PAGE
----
On Crime and Consequence: Journalist Issac Bailey’s Work Hits Home
The public is invited to join Batten Professor of Public Policy Issac Bailey ’95 from 7:30-9 p.m., Wednesday, Sept. 27 for a lecture, titled “The Black Sheep of the Black Sheep: Reporting on (and Loving) People Who Do Awful Things.” The free event will take place in the Smith 900 Room of the Alvarez College Union.
When Issac Bailey '95 was nine years old, his brother, Moochie, killed a man. Moochie, then 22, pleaded guilty and was sentenced to life in prison.
Decades later, Bailey, an award-wining journalist, wrestles with the crime and its consequences through the written word. In a piece for Longreads and The Marshall Project, titled "The Day My Brother Took a Life and Changed Mine Forever," Bailey reflects on race, family ties and the criminal justice system.
Drive the backroads of South Carolina to the small town of Ridgeville, and you'll be greeted by a large, handmade sign reading "Your sins killed Jesus" amid the pine forests and small barns. I grew up traveling those roads but only recently noticed the sign, long after I had stopped caring about sin and consequence or what either of those things means.
Because on April 27, 1982, while I was asleep in a room with a couple of wooden bunk beds, blankets on the floor, and too many brothers, Herbert "Moochie" Bailey Jr. was killing a man named James Bunch a few miles away...
Before Moochie was a murderer, he was something of a savior inside our single-wide, tin-can of a trailer home. He was the son who had protected my mother from an abusive, alcoholic husband. The brother who shielded the rest of us from the bullies down the road and the kids who made fun of my stutter. He insisted that we wear clean clothes whenever we stepped out into the world. He led us on long jogs through our rural, Deep South hometown, St. Stephen–up Russellville Road, past the high school and back–barking out orders in a military cadence. He made us dream of becoming the Bailey version of the Jackson 5, even though none of us could carry a tune. We had the Afros, not the dance moves.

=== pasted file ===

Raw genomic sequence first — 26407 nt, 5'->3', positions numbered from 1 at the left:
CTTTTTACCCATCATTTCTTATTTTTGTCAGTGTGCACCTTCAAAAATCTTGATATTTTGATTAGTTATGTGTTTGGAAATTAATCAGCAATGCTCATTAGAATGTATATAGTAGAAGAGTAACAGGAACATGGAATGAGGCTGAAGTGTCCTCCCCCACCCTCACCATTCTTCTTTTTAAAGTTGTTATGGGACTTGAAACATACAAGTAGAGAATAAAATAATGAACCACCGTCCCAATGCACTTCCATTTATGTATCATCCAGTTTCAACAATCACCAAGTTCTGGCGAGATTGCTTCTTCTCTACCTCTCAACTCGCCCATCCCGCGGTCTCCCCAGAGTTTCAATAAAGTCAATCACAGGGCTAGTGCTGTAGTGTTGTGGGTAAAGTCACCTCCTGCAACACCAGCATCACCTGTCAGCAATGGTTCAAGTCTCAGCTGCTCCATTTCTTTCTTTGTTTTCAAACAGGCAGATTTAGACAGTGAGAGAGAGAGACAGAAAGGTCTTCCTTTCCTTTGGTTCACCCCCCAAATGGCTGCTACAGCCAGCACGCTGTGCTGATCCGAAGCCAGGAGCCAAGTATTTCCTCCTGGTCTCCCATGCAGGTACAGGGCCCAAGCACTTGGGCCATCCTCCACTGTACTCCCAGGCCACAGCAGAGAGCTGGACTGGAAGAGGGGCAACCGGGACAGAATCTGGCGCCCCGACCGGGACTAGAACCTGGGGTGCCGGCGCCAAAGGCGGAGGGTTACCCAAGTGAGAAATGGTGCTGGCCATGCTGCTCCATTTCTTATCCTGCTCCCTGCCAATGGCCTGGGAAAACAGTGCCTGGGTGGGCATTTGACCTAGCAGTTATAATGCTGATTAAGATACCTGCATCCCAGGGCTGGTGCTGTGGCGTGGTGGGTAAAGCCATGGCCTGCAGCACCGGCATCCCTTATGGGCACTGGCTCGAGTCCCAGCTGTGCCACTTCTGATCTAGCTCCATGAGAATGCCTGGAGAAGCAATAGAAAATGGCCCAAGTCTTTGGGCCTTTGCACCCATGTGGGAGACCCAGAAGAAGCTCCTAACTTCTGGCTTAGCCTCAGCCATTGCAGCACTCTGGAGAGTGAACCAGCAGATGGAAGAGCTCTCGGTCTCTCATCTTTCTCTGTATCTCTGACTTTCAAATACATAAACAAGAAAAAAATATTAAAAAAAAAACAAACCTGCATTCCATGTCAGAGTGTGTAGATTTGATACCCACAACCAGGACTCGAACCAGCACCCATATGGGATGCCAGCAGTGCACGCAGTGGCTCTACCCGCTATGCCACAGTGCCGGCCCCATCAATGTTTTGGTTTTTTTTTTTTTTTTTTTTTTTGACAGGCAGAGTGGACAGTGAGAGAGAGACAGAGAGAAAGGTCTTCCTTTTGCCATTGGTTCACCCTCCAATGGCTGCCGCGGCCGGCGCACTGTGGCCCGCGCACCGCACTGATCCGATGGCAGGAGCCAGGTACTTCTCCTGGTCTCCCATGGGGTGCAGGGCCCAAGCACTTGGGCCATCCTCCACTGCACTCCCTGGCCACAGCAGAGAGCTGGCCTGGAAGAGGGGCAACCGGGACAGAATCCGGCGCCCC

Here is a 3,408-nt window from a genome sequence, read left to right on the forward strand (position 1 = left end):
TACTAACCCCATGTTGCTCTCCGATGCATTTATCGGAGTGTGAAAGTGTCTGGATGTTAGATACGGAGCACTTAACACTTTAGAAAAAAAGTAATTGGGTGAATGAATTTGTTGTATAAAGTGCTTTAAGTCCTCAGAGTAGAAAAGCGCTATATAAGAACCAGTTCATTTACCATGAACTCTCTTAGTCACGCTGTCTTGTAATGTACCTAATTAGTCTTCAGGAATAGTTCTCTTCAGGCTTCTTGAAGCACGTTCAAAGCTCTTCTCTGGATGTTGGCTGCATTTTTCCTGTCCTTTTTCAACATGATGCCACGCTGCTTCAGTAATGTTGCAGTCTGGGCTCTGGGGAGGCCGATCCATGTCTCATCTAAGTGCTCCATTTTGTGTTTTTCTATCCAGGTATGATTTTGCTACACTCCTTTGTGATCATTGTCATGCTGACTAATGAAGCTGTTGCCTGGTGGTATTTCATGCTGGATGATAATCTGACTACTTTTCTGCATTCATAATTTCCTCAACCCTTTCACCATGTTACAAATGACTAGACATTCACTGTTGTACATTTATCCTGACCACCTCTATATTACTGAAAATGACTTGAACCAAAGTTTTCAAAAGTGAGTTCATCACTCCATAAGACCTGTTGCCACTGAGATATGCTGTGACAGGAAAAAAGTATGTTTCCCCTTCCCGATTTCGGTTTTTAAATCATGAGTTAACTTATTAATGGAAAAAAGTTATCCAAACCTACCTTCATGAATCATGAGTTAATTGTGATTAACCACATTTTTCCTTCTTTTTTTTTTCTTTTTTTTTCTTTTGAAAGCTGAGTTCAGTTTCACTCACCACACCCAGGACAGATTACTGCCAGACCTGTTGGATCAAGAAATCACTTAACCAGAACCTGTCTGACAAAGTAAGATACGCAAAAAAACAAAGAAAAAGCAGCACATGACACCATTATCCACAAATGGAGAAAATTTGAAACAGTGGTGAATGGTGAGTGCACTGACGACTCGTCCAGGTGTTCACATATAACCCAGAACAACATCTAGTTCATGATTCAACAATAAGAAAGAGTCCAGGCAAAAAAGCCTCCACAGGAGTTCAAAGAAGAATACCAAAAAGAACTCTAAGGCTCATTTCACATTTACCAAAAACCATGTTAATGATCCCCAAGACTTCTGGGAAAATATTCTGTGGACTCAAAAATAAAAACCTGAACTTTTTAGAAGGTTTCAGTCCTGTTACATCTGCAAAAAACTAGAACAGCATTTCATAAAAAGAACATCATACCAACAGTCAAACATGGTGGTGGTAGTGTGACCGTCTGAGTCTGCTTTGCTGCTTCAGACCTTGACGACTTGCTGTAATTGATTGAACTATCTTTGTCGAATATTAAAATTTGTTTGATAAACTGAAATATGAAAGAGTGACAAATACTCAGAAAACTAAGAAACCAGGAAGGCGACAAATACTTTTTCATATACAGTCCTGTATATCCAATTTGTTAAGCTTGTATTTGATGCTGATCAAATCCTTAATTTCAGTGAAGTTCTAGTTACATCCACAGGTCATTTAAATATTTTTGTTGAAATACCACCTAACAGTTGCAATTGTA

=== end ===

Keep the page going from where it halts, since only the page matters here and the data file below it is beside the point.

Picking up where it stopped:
We had stars in our eyes any time we were in Moochie's presence. We were blind to his faults, maybe out of willful ignorance, maybe because he was great at shielding us from his darker side.
"I want people to feel uncomfortable when they read my work, but not attacked," Bailey said in his Game Changer profile. "I don't think there is real growth in comfort, so I try to open up a space for people to see the world in new ways."
Bailey is a 2016 Soros Justice Fellow, 2014 Harvard University Niemen Fellow and the author of the book "Proud. Black. Southern. (But I Still Don't Eat Watermelon in Front of White People)."
- September 26, 2017